Russia wants US military co-operation in Syria

Bashar al-Assad

Russia has called on Washington to restart direct military-to-military co-operation to avert “unintended incidents” near Syria, at a time when US officials say Moscow is building up forces to protect president Bashar al-Assad’s government.

The US is leading a campaign of air strikes against IS fighters in Syrian air space, and a greater Russian presence would raise the prospect of the Cold War superpower foes encountering each other on the battlefield.

Moscow and Washington say their enemy is IS. But Russia supports the government of Assad, while the US says his presence makes the situation worse.

In recent days, US officials have described what they say is a build-up of Russian equipment and manpower.

Lebanese sources have said at least some Russian troops were now engaged in combat operations in support of Assad’s government. Moscow has declined to comment on those reports.

At a news conference, foreign minister Sergei Lavrov said Russia was sending equipment to help Assad fight IS. He said Russian servicemen were in Syria primarily to help service that equipment and teach Syrian soldiers how to use it.

Russia was also conducting naval exercises in the eastern Mediterranean, he said, describing the drills as long-planned and staged in accordance with international law.

Lavrov blamed Washington for cutting off direct military-to-military communications between Russia and Nato over the Ukraine crisis, saying such contacts were “important for the avoidance of undesired, unintended incidents”.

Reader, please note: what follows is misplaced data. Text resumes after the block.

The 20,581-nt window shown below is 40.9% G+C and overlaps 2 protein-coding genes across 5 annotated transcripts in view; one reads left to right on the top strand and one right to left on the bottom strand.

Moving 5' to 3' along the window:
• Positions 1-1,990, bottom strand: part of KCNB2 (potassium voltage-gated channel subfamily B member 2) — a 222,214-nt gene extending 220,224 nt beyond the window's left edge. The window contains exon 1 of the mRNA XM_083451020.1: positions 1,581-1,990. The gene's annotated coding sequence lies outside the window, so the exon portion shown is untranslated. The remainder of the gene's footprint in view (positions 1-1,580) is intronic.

“We are always in favour of military people talking to each other in a professional way.

“They understand each other very well,” Lavrov said. “If, as (US Secretary of State) John Kerry has said many times, the United States wants those channels frozen, then be our guest.”

US officials say they do not know what Moscow’s intentions are in Syria. The reports of a Russian buildup come at a time when momentum has shifted against Assad’s government in Syria’s four-year-old civil war, with Damascus suffering battlefield setbacks this year at the hands of an array of insurgent groups.

The four-year-old war in Syria has killed around 250,000 people and driven half of Syria’s 23 million people from their homes. Some have traveled to European Union countries, creating a refugee crisis there.Differences over Assad’s future have made it impossible for Moscow and the West to take joint action against Islamic State, even though they say the group, which rules a self-proclaimed caliphate on swathes of Syria and Iraq, is their common enemy.


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